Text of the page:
“Well, when this is all over, and the aliens have been defeated and we’re celebrated as heroes… I know that Doreen filed divorce papers. I don’t know if it’s too soon to ask, Colonel, but I really respect you so… would you mind if I asked her out? I know it would to be hard to see me with your ex-wife, but, well, shouldn’t the guy she’s with be someone you know, and not a stranger?”

Shaw pulls his gun out and shoots Private Smith in the head. A spray of blood shoots out from his skull and his corpse falls to the ground.

“What the Hell are you doing? You just murdered a man in cold blood!” Emerson cries.

“Sacrifices must be made in order to save the human race from those alien scum who want to oppress us and steal our wealth,” Shaw responds.

“It was never really real, was it?” Emerson asks, horror washing over him like a pool of ice-cold water. “You never received that message from the CIA. The aliens really want us to achieve world peace, and that scares you, because you’ll have nothing left. This is really about your ex-wife Doreen, isn’t it? This is how you vent your frustration, through violence. You lunatic!”

“Who do they think they are, telling us that the way human civilization has progressed is barbaric?” Shaw snarls. “Who are they to tell us we’re evil? There’s nothing wrong with using a gun to force someone to do what you want if you know better than they do! People are weak, they need someone with a spine to stand up for them. We need our nukes, we’ll be vulnerable without them! They’ll ruin us, they’ll take our planet and make us their slaves! I can see it in their beady little eyes! It’s the eyes, you know, if you look inside of their eyes you see winter, and darkness, and the absence of all light and all hope. Humans need help, we need a strong government to support us. And once I liberate Earth and destroy the alien threat, then the boys down at the Pentagon will love me, the world will make me its leader and I will guide our nations to order and stability!”

Emerson draws his gun and points it at Shaw, and the other soldiers follow suit.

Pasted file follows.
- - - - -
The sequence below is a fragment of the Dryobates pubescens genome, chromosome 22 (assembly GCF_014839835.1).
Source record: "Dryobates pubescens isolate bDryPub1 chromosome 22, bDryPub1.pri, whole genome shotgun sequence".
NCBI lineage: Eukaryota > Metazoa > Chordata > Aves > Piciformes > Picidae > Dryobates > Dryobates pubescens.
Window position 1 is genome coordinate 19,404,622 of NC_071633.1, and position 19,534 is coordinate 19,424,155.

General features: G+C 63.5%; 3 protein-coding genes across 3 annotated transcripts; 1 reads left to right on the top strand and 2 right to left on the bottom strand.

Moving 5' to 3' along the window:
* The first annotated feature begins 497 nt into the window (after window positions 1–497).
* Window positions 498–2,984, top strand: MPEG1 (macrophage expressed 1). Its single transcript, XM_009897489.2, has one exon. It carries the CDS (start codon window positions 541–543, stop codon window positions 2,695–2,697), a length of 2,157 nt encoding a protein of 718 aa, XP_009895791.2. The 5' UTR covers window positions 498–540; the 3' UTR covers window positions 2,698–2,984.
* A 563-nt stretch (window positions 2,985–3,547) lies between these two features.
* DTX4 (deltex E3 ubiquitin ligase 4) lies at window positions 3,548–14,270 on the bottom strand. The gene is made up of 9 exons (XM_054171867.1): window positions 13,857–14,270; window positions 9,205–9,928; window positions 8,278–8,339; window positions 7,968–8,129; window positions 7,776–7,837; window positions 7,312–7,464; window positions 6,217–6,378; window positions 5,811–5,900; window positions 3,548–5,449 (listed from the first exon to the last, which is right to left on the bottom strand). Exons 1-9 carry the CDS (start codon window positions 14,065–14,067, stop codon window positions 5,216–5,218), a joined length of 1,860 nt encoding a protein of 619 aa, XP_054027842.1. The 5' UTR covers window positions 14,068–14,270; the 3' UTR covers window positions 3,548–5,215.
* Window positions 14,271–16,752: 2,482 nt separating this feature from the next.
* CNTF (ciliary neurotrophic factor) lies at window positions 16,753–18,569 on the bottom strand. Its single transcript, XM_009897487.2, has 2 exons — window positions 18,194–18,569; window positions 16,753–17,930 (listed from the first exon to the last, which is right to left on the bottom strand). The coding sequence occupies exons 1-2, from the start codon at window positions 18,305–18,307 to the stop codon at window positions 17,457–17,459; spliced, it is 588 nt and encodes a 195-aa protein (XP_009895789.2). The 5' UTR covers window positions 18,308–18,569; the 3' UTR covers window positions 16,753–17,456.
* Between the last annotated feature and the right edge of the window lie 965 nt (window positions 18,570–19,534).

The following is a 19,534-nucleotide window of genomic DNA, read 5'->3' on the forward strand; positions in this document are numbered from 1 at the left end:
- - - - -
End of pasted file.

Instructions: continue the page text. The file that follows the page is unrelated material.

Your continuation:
“What are you doing?” Shaw asks. “Didn’t you hear what I said? You’ll all be my top men once I rule the world. We’ll have everything we want, people will love us! And we’ll be happy!”

“The Colonel has gone crazy. Take him into custody,” Emerson says. “Radio the Marines and tell them the coup has been foiled.”

“No! I order you not to listen to him! Do as I say, fire that missile!”

“Shouldn’t we listen to him, Sir?” one of the soldiers asks. “The aliens are… weird. Shouldn’t we strike first and take them out now, before it’s too late?”

Emerson pauses for a moment to consider this.

“It’s true that we are warriors,” Emerson says. “But we never fired a bullet that wasn’t meant to protect freedom and save those we loved from harm. We swore to serve America. We swore to protect American citizens, and to make the world a better place. What will make the world a better place, peace or war? The alien’s technology or isolationism? The answer is clear. Now will you do your duty or won’t you?” The soldier thinks about it, and then nods his head. The soldiers take Colonel Shaw away.

“To think, that the future of the human race was nearly destroyed by one man, by one man’s bitterness,” Emerson muses, looking down at Private Smith’s corpse. “Maybe the aliens can’t save us, maybe our salvation can come only from within. Or maybe we don’t deserve to be saved, and the aliens will realize that. And maybe some human beings don’t want the aliens to help us, maybe they just don’t want to be helped. Maybe some people like the horrors of this world, the way some people like to pick at their scabs, and there is no hope for us. And the aliens will see that and leave us to die. Colonel Shaw could be an isolated incident, or he might be the harbinger of an anti-alien hatred that could destroy our civilization. Well, if there is a danger to America then I will fight against it; that is, after all, a soldier’s lot in life.”